One of the courses that I teach every fall semester is FLE 6892, which is for incoming graduate teaching assistants during their first semester of study, is one that looks at how languages are acquired and how to best teach them based on the past 40 plus years of empirical studies. I also routinely teach graduate and undergraduate-level courses on Second Language Acquisition research and theory and Bilingualism research and theory (essentially the intersection of psychology and linguistics). I also have offered a course on Forensic Linguistics, which is the intersection of language and the law. Take a look at our course offerings in our department, I’m sure you’ll find courses that can count towards your major or minor. You can also consider a minor or double major in linguistics or in Spanish. Reach out to our department or to your advisor, we’ll be happy to talk with you about the many possibilities that exist.
What are my research interests?
My primary research interests deal with language processing for second language learners and I have recently conducted a few studies investigating language processing with Heritage Language Learners along with a book chapter on what is called the mixed language classroom, the point at which both second language learners and Heritage Language Learners merge in the same classes. FAU is designated a Hispanic Serving Institution (HSI), which is one of the reasons why I consider the research in language acquisition and language-related pedagogical practices for second language learners and for Heritage Learners to be of utmost importance.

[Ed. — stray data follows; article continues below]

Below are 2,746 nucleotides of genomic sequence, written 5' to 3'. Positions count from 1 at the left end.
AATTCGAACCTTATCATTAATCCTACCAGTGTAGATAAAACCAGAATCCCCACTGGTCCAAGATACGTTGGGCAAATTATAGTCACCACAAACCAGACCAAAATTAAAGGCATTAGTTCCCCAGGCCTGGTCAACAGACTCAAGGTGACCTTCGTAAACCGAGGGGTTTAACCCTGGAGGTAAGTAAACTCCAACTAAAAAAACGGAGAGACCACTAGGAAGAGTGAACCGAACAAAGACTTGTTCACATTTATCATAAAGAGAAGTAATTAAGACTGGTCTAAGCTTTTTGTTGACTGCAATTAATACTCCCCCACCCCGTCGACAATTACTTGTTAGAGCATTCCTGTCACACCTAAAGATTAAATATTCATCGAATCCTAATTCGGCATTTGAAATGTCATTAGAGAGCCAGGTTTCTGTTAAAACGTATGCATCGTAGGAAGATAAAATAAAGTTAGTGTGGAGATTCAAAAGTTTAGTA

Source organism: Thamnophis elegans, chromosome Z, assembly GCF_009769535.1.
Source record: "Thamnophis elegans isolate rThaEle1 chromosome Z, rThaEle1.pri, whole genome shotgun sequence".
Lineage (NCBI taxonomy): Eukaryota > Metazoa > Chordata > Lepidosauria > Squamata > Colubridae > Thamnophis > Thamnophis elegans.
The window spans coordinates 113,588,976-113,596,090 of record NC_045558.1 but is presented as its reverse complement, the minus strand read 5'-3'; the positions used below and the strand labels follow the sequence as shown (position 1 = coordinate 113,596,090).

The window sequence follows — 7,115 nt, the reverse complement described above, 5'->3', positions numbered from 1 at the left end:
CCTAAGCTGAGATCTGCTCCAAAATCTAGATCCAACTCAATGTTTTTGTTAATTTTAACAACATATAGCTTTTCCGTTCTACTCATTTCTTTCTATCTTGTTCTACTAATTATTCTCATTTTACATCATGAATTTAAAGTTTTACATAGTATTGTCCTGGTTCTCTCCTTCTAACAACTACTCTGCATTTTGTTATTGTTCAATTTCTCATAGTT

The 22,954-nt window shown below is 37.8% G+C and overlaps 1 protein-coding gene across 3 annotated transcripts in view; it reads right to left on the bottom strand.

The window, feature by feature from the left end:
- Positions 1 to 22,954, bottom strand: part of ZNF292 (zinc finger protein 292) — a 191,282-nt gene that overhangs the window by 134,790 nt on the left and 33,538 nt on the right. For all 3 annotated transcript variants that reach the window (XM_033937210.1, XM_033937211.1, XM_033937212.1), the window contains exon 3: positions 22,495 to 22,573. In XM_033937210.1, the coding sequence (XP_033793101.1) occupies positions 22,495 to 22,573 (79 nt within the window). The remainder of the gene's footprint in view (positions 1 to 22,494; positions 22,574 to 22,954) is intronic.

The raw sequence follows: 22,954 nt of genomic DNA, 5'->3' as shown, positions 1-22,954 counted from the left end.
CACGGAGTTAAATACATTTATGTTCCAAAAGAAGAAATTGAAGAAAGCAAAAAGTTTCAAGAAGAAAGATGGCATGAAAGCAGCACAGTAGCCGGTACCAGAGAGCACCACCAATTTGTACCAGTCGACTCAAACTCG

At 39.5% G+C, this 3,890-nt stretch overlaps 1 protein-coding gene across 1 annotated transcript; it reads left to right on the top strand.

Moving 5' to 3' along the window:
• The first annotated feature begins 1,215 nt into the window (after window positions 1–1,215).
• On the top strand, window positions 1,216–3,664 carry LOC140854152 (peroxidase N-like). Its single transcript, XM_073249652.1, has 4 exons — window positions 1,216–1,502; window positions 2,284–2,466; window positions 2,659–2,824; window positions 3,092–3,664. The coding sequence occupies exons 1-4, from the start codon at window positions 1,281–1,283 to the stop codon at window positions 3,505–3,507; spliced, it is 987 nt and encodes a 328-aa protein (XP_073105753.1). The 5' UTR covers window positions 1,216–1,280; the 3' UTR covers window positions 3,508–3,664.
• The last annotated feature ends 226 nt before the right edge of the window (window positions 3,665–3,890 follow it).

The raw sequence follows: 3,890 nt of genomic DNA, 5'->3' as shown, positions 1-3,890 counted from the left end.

I find that my true research interests are dedicated towards using what we know (and continue to study) about how the mind processes, stores, and accesses language and then incorporating the implications of these studies into pedagogical practices. We are in a unique position to be able to advance our understanding of language acquisition and also deliver pedagogical practices that align with related cognitive processes. This also is rewarding to know that we provide sound pedagogy based on research. I thoroughly enjoy learning and creating environments in which students learn.